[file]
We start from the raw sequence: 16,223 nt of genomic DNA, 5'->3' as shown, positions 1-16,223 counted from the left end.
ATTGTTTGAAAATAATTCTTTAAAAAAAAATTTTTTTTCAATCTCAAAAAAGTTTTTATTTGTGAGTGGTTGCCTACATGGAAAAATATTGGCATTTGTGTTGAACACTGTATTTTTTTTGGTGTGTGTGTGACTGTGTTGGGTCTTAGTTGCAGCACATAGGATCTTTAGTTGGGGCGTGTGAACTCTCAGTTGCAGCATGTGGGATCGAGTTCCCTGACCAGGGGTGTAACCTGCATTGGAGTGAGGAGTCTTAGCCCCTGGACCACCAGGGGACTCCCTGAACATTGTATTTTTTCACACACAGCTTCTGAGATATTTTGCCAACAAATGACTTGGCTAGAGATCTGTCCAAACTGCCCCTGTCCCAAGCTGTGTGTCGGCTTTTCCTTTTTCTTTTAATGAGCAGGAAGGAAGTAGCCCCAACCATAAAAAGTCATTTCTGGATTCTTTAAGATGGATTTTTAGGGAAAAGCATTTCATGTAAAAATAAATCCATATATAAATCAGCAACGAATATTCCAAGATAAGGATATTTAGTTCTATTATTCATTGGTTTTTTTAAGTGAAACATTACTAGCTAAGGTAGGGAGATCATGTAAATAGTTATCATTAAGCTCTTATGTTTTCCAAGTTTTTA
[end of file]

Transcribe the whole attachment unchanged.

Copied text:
We start from the raw sequence: 16,223 nt of genomic DNA, 5'->3' as shown, positions 1-16,223 counted from the left end.
ATTGTTTGAAAATAATTCTTTAAAAAAAAATTTTTTTTCAATCTCAAAAAAGTTTTTATTTGTGAGTGGTTGCCTACATGGAAAAATATTGGCATTTGTGTTGAACACTGTATTTTTTTTGGTGTGTGTGTGACTGTGTTGGGTCTTAGTTGCAGCACATAGGATCTTTAGTTGGGGCGTGTGAACTCTCAGTTGCAGCATGTGGGATCGAGTTCCCTGACCAGGGGTGTAACCTGCATTGGAGTGAGGAGTCTTAGCCCCTGGACCACCAGGGGACTCCCTGAACATTGTATTTTTTCACACACAGCTTCTGAGATATTTTGCCAACAAATGACTTGGCTAGAGATCTGTCCAAACTGCCCCTGTCCCAAGCTGTGTGTCGGCTTTTCCTTTTTCTTTTAATGAGCAGGAAGGAAGTAGCCCCAACCATAAAAAGTCATTTCTGGATTCTTTAAGATGGATTTTTAGGGAAAAGCATTTCATGTAAAAATAAATCCATATATAAATCAGCAACGAATATTCCAAGATAAGGATATTTAGTTCTATTATTCATTGGTTTTTTTAAGTGAAACATTACTAGCTAAGGTAGGGAGATCATGTAAATAGTTATCATTAAGCTCTTATGTTTTCCAAGTTTTTA